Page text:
Short-term close confinement also prevents your puppy from learning to make mistakes around the house, and allows your puppy to teach itself to settle down quietly and calmly, and to want to chew appropriate chewtoys. Additionally, short-term confinement enables you to accurately predict when your puppy needs to relieve itself, so that you may take your puppy to an appropriate toilet area and reward it for using it. The knack of successful housetraining focuses on being able to predict when your puppy "wants to go."
LEARNING THE IMPORTANCE OF SOCIALIZATION
From the moment you choose your puppy, there is some considerable urgency regarding socialization and training. There is no time to waste. Basically, an adult dog's temperament and behavior habits (both good and bad) are shaped during puppyhood — very early puppyhood. In fact, some puppies are well on the road to ruin by the time they are just eight weeks old. It is especially easy to make horrendous mistakes when selecting a pup and during its first few days at home. Such mistakes usually have an indelible effect, influencing your pup's behavior and temperament for the rest of its life. This is not to say that unsocialized and untrained eightweek-old pups cannot be rehabilitated. They can, if you work quickly. But while it's easy to prevent behavior and temperament problems from the beginning, rehabilitation can be both difficult and time-consuming, and it is unlikely that your pup will ever become the adult dog he could have been.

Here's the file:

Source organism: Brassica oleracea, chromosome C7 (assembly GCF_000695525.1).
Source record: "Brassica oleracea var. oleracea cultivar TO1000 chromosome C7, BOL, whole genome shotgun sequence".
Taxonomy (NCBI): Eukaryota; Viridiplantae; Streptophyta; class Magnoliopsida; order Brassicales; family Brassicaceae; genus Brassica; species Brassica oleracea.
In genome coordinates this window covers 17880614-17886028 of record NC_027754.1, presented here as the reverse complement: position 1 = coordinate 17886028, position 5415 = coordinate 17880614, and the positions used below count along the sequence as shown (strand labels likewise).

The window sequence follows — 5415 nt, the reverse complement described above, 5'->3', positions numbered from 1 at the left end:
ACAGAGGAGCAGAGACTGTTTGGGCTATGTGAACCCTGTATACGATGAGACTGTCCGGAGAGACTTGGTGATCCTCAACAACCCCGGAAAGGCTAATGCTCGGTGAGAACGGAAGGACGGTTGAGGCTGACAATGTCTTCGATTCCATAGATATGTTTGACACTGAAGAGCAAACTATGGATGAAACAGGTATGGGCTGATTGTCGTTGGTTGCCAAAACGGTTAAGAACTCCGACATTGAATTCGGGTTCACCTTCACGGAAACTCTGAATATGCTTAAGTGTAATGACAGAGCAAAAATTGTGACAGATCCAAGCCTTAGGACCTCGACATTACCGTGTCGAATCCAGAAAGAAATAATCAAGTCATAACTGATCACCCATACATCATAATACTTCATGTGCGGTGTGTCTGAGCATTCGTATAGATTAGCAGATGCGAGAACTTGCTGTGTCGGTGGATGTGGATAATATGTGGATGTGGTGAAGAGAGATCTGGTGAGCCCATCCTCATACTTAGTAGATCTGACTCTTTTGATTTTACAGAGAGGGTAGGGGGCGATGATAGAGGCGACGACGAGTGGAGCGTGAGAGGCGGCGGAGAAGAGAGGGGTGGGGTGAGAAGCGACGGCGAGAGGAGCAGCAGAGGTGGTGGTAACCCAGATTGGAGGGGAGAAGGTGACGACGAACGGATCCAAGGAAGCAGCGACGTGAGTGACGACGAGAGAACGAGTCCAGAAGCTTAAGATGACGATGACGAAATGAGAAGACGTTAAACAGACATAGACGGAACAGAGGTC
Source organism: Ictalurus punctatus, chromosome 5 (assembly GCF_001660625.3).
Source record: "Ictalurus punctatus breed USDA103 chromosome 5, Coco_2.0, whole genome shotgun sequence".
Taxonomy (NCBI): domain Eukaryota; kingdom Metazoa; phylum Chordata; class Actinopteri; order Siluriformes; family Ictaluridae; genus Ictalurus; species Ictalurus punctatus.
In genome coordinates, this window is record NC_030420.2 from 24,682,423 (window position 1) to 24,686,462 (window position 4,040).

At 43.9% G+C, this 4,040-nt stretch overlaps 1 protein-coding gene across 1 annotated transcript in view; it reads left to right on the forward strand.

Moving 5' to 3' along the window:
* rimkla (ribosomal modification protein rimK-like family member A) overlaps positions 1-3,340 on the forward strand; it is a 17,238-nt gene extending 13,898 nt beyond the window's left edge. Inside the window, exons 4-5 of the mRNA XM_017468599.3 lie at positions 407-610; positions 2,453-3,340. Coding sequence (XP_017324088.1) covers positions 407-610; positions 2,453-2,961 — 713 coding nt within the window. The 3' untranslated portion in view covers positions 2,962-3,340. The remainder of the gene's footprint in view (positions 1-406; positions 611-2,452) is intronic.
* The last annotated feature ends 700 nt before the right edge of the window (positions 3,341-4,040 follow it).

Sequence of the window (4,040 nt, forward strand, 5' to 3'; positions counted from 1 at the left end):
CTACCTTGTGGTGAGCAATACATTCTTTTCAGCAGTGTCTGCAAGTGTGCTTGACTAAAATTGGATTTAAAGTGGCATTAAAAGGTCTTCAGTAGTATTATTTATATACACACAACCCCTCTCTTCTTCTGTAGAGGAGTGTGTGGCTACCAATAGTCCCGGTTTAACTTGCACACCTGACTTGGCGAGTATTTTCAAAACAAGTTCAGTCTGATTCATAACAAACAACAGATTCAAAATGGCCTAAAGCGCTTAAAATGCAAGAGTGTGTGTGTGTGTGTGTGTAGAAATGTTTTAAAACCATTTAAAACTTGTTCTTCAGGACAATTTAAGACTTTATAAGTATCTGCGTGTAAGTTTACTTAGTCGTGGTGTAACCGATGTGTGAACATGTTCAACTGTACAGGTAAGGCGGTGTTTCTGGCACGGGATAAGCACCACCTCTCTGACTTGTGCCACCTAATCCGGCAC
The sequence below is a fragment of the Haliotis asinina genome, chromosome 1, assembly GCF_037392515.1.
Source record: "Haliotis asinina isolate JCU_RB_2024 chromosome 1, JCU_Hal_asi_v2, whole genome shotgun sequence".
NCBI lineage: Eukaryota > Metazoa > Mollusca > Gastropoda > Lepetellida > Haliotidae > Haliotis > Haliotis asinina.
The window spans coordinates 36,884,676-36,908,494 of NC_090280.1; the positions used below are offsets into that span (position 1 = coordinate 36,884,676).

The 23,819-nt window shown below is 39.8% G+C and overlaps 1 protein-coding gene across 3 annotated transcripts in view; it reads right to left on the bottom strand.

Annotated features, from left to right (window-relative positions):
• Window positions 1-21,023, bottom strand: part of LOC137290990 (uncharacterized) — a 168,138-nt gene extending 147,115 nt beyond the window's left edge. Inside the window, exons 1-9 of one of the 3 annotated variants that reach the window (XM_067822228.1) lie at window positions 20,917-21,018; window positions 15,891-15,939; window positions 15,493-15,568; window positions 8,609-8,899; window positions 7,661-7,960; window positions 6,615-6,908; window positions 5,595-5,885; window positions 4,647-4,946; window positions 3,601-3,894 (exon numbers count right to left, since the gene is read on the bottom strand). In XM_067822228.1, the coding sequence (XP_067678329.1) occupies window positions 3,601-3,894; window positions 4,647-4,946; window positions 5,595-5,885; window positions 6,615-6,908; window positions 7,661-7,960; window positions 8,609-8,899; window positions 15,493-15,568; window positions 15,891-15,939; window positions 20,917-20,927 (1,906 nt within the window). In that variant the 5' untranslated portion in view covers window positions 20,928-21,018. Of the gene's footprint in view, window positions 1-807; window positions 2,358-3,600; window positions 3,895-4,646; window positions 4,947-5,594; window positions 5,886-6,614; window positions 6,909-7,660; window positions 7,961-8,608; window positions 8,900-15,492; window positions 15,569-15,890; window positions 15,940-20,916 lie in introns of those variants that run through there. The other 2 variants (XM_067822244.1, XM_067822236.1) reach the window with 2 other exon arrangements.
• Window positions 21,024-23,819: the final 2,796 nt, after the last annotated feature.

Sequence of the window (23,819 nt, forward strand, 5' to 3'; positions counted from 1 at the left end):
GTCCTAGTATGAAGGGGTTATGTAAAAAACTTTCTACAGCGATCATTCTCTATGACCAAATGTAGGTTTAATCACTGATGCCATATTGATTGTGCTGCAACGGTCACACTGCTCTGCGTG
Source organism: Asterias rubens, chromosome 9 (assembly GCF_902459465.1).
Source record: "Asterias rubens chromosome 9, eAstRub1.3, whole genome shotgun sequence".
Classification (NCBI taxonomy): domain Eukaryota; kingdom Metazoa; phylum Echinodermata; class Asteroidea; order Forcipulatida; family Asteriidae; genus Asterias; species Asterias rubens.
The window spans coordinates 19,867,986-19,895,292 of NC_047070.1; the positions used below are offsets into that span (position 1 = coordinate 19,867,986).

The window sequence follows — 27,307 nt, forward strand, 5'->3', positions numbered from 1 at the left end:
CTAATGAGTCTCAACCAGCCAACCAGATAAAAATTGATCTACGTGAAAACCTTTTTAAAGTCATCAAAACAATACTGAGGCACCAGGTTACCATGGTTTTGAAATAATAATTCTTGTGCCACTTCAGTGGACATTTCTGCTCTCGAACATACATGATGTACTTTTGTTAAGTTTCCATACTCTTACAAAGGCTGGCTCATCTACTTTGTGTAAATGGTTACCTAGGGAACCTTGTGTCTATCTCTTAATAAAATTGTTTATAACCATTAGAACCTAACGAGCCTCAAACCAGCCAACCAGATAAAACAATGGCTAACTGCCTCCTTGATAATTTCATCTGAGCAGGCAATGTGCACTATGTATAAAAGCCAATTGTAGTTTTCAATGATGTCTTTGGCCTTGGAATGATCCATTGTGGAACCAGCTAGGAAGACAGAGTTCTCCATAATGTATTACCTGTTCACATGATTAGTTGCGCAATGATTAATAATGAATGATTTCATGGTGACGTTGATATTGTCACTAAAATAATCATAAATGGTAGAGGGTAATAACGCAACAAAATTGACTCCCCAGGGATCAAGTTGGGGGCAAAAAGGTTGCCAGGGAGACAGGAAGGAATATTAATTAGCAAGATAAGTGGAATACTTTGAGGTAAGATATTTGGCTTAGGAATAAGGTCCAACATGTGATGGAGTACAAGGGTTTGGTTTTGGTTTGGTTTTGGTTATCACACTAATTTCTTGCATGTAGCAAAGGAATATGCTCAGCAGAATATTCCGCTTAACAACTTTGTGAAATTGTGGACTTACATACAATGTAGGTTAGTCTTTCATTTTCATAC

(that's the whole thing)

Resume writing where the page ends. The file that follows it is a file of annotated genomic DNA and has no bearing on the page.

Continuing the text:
THE SERIOUSNESS OF SIMPLE BEHAVIOR PROBLEMS
Learn how to make intelligent choices when selecting your pup. Learn how to implement a course of errorless housetraining and errorless chewtoy-training the moment your puppy arrives at its new home. Any housesoiling or chewing mistake you allow your puppy to make is absolute silliness and absolute seriousness: silliness because you are creating lots of future headaches for yourself, and seriousness because millions of dogs are euthanized each year simply because their owners did not know how to housetrain or chewtoy-train them.